The news that Theresa May might lead the Out EU campaign, can only elicit hollow laughter. It is May who ripped away our secure border defences. Not only that, she bungled the matter so badly, it has cost the country millions.Theresa May has presided over record numbers of immigration, and during the time of the Coalition, everything that would have protected the UK, such as measures to fight radicalisation, were shelved. Nick Clegg ruled the roost and unlike Boris Johnson whom nobody could have silenced if he thought the UK in danger, from Theresa May not a peep.
Because of her woeful record, May was heavily criticised for her anti-immigration speech at the Tory Conference. The Daily Telegraph called it “chilling and bitter“. The Guardian said she was flattened by business for “irresponsible rhetoric” as usual putting the interests of the country second to playing party politics.
Most scathing of all was Fraser Nelson in the Spectator , who pointed out Theresa was lambasting her own record.
e-Borders was an advanced passenger information programme which aimed to collect and store information on passengers and crew entering and leaving the UK. Passengers details were to be checked against terror and criminal watch lists before being stored on the e-borders database. Due to European law on free movement EU carriers and ports supply information to the UK Border Agency on a voluntary basis, however in March 2012 Damian Green said that by April e-Borders would be collecting information an all passengers on 100% of non-EEA flights to the UK. In 2014 it was announced that the system would be scrapped.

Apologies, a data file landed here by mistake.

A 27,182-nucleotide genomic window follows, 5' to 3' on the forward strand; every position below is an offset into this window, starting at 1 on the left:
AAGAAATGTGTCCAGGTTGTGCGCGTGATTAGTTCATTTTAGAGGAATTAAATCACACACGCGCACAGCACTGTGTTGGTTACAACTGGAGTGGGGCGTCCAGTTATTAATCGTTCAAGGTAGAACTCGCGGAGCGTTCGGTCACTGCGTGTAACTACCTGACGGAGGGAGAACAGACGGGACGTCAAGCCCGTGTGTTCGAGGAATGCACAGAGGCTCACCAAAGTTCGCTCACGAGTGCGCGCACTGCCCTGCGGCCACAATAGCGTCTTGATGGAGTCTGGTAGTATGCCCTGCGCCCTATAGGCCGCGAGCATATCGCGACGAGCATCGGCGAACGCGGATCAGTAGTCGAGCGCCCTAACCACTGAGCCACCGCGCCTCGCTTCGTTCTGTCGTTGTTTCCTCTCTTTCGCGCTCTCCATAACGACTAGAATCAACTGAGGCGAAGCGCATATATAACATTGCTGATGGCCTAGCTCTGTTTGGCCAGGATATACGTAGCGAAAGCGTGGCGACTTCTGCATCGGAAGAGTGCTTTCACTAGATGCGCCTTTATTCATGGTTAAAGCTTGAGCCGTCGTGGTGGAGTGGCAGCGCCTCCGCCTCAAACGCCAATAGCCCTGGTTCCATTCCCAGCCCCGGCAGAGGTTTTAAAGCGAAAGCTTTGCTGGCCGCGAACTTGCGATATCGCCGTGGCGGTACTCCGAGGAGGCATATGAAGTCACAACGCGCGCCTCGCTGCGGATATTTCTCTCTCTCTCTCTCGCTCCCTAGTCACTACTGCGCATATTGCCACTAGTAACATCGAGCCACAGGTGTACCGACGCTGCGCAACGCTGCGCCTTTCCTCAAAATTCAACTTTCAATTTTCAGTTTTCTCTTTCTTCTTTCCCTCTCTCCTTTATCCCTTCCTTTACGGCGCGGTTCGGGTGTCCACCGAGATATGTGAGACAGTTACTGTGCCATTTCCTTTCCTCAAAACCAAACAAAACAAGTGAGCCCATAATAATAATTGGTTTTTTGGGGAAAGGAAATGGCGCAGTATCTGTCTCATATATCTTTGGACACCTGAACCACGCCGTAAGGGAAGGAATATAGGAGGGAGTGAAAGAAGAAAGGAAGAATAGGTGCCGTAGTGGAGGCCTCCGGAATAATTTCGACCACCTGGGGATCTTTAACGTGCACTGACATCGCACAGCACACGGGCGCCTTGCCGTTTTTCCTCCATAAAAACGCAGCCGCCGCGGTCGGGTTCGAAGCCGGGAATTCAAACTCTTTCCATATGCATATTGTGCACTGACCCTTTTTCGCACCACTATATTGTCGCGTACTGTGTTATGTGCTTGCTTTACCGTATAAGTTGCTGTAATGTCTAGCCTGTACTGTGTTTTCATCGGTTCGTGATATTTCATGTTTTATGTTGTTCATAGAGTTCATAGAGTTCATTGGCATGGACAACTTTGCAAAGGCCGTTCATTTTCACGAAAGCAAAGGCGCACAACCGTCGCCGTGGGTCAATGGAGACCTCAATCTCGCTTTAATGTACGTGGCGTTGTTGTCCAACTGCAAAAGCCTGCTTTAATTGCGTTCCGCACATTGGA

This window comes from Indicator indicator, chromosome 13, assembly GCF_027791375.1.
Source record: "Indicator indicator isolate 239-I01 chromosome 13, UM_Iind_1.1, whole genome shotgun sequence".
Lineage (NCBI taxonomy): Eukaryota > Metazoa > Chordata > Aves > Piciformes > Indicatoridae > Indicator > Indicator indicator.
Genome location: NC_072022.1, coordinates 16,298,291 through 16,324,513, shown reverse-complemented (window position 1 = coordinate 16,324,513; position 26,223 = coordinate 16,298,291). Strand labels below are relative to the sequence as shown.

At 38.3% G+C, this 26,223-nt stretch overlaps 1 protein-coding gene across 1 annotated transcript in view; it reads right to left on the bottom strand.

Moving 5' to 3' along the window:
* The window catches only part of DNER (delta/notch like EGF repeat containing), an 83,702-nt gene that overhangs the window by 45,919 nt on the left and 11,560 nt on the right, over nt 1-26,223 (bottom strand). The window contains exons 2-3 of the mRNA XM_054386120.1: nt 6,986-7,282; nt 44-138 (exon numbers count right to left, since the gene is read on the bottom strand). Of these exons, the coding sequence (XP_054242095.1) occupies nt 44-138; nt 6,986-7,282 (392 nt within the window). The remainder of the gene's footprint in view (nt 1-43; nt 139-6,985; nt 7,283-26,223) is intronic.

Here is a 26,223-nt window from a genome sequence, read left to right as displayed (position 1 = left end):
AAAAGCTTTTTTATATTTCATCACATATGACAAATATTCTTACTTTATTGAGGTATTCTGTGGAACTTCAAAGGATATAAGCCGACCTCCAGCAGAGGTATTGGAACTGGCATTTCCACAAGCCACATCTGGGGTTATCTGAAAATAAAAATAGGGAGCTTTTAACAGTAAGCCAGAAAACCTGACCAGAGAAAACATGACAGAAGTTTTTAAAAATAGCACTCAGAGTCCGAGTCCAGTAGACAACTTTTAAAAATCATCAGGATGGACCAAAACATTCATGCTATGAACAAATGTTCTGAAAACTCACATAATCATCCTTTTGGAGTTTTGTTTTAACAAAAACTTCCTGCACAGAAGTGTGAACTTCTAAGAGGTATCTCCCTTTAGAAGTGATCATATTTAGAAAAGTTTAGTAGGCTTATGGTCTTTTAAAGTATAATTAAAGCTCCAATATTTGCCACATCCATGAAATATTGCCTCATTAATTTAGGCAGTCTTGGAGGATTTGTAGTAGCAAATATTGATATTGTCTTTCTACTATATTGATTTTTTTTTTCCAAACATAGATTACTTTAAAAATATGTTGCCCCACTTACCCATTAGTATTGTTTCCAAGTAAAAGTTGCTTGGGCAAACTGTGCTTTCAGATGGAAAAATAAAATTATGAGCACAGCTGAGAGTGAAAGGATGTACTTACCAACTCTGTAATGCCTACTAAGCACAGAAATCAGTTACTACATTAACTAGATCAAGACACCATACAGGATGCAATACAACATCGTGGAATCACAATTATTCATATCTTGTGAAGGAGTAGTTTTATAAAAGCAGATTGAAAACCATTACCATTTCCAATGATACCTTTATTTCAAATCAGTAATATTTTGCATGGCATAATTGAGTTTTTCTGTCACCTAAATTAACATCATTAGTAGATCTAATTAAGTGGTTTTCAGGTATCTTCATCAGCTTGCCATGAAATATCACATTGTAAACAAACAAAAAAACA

Staff believe this could have been a crucial and successful weapon in the fight against terror. The sysstem would have given us crucial secure border controls.
In August 2014, the Home Office was ordered to pay Raytheon Systems £220 million for illegally cancelling the contract. The bungled contract, worth around £750 million in total, was junked by May in 2010, at which point it had cost the taxpayer £259.3 million including £195 million in supplier costs.
In February 2015, the Home Office won the appeal, although legal costs were £36.4 million, but furious Raytheon counter-sued.
In March of this year, the Home Office paid Raytheon £150 million to try to get out of the mess. This is on top of the £35 million legal costs. And we have lost a system that would have given us secure border controls, when we needed them most.
UpDate: After a series of dreadful immigration crises, where is May, asks Peter Oborne.